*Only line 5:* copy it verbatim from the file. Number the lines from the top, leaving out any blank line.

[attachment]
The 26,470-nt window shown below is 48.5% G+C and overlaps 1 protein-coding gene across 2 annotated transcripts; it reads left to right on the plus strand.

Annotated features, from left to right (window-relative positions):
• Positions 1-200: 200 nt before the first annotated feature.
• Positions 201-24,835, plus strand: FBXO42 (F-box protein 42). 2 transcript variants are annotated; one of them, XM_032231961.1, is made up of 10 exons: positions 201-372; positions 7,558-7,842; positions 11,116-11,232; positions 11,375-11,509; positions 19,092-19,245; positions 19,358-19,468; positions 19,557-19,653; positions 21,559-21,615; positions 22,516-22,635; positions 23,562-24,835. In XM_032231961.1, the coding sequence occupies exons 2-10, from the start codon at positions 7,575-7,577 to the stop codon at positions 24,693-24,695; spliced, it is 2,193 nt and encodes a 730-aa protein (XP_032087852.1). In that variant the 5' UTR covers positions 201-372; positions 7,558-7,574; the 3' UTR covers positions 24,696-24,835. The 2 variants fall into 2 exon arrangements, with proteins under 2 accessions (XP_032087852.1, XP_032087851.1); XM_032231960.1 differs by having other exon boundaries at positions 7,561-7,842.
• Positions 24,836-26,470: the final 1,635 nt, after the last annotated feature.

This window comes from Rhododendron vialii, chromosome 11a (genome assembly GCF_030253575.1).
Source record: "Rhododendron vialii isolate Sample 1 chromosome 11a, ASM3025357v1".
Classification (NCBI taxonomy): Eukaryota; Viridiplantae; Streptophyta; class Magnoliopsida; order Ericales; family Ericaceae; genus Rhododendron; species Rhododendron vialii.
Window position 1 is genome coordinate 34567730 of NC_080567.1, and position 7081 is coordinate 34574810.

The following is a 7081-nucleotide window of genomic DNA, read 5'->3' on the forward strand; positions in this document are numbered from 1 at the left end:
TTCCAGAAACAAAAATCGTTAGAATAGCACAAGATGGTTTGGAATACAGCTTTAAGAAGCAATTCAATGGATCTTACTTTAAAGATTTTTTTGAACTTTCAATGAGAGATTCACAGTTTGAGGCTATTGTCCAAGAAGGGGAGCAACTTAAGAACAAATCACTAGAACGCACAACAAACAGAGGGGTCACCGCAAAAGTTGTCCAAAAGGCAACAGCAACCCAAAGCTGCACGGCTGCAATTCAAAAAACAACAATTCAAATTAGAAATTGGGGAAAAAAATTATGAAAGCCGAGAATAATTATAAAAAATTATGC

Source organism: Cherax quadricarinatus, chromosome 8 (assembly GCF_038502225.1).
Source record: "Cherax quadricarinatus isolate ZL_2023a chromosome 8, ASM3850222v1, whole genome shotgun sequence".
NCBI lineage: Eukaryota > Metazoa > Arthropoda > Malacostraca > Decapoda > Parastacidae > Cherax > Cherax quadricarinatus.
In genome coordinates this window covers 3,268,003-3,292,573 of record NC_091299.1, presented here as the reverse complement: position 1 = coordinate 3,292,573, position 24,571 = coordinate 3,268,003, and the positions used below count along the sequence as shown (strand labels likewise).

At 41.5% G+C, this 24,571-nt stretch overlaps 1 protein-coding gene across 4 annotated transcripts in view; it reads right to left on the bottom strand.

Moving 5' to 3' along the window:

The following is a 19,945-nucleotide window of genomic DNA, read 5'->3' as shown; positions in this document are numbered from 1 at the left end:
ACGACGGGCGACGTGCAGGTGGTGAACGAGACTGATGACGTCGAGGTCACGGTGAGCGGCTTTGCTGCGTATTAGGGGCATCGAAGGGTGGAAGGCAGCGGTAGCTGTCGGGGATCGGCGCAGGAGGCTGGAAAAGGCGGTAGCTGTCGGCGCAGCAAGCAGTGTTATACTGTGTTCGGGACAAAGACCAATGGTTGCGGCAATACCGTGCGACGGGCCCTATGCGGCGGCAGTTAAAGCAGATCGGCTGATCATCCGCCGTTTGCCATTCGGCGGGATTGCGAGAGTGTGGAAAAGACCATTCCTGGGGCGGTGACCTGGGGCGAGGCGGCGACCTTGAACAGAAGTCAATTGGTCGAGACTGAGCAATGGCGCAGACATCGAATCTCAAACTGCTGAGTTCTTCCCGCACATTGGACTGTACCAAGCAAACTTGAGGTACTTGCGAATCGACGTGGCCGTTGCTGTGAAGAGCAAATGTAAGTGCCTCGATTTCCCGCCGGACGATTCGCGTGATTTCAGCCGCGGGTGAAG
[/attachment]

• Positions 24,836-26,470: the final 1,635 nt, after the last annotated feature.